The date corresponds with original authorship, the time that the citation was put into the exact words quoted. Usually this will be given as the first year of publication. For a work published posthumously, the date is ante the year of the author's death. Preferably the work is a first edition, but otherwise the date of the edition should be placed in the edition section. In contrast, for quotations of translated works, where the translator is noted before the author, the year of translation is stated first. This is true even for borrowed or transliterated terms.


Abbreviations should be avoided unless their usage is almost universal. The abbreviation et al. (for et alii/alia = and others) is permitted.

Debated authorship

If there is mainstream debate about who wrote a work, indicate this by listing all possible authors, or by listing the most likely author(s) and placing (uncertain) after their name(s). (As an example, there is mainstream debate about who wrote the Funeral Elegy; the debate over who wrote Romeo and Juliet is not mainstream and Shakespeare’s works can be attributed to him without qualification.)

Spelling and typography

Generally, the original spelling of the word/phrase should be kept in the citation. In practice, however, this doesn't always happen.


Reproducing the spelling is important as some variations in spelling can drastically affect the meaning; for example, breath and breathe are different words. Because Wiktionary has separate entries for different spellings of the same word (such as hajduk and hayduck), it is vital that the spelling of the word being defined is reproduced.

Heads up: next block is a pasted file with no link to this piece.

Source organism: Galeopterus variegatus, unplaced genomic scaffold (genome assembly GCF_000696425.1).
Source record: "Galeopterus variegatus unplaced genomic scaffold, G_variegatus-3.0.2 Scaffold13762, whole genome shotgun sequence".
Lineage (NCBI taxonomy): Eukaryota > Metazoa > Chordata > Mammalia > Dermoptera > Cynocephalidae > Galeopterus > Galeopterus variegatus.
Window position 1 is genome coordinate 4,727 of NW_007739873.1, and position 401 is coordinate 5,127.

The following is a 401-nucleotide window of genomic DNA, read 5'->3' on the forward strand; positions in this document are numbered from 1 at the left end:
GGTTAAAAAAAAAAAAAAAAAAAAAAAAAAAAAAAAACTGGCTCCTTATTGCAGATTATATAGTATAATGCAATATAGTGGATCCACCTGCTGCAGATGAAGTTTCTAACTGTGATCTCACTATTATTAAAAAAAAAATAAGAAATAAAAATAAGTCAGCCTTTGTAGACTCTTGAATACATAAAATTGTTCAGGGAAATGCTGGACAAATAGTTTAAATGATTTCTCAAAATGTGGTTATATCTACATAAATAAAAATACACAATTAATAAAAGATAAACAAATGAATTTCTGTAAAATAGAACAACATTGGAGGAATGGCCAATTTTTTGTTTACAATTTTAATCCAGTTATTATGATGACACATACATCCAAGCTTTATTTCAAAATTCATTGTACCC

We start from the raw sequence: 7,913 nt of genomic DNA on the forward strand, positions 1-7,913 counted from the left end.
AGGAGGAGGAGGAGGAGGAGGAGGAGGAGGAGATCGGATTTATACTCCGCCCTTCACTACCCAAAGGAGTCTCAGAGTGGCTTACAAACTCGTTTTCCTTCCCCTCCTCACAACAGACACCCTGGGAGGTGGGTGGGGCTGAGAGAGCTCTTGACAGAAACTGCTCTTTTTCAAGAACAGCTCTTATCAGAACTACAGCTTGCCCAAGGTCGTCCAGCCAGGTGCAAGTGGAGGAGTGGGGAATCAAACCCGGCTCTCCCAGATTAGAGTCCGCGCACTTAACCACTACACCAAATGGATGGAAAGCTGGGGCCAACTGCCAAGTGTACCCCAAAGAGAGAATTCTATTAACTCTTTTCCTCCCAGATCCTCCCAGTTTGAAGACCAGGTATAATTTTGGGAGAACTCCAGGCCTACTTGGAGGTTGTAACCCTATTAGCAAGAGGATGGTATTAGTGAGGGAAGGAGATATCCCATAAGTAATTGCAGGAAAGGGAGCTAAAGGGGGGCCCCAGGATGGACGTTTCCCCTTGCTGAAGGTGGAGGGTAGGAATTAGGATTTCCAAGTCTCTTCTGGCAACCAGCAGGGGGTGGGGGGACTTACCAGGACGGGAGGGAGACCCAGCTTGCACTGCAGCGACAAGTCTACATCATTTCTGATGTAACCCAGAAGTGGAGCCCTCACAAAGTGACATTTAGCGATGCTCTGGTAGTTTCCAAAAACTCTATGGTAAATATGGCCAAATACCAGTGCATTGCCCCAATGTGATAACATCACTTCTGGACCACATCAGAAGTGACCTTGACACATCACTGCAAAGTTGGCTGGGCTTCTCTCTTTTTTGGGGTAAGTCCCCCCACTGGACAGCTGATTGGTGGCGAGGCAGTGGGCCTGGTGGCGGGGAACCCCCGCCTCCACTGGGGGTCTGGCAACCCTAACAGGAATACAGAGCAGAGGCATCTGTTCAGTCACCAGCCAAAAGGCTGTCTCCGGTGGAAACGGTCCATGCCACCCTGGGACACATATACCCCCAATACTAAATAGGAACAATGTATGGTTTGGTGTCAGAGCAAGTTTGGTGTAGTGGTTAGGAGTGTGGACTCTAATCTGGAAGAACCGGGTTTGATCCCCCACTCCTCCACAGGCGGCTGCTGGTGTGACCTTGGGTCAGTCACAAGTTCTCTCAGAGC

The presence or absence of diacritics, and which diacritic(s) are used is important to copy accurately. The presence or absence of a diacritic ranges from a matter of stylistic choice which doesn’t affect the meaning at all, through shades of meaning, to being completely different words. For example:

  • English cliché and cliche, are identical in meaning and connotations.
  • In British English a café is usually a higher class establishment than a cafe
  • In English the noun exposé is a different word from the verb expose

Where a diacritic cannot be represented by Unicode characters, the nearest representation that can be shown should be used. If there is a standard convention for the language and/or character in question then this should be followed.

Ligatures and archaic letters

When rendering modern English texts with ligatures and archaic letters, as a rule of thumb reproduce the following if they appear in the source text:

For other characters, reproduce them only if you think they affect the meaning. Otherwise, substitute appropriate modern characters.

For other languages, the importance of reproducing ligatures and other characters not used in modern English or the modern character set of that language varies. If you are uncertain, ask others their opinion in the Tea Room or on the talk page of the “About” page for that language (e.g. Wiktionary talk:About Greek).

You may find a citation at, for instance, think that was spelt thinke in the original work. There is currently no widespread consensus about what is preferred on Wiktionary, but according to a vote in September 2020, words spelled with a wynn (ƿ or Ƿ) in Old English are excluded as entries, even if they were originally spelled that way (quotations may still include the wynn). A similar case is with the long s (ſ), although no formal vote has been carried out as of December 2020.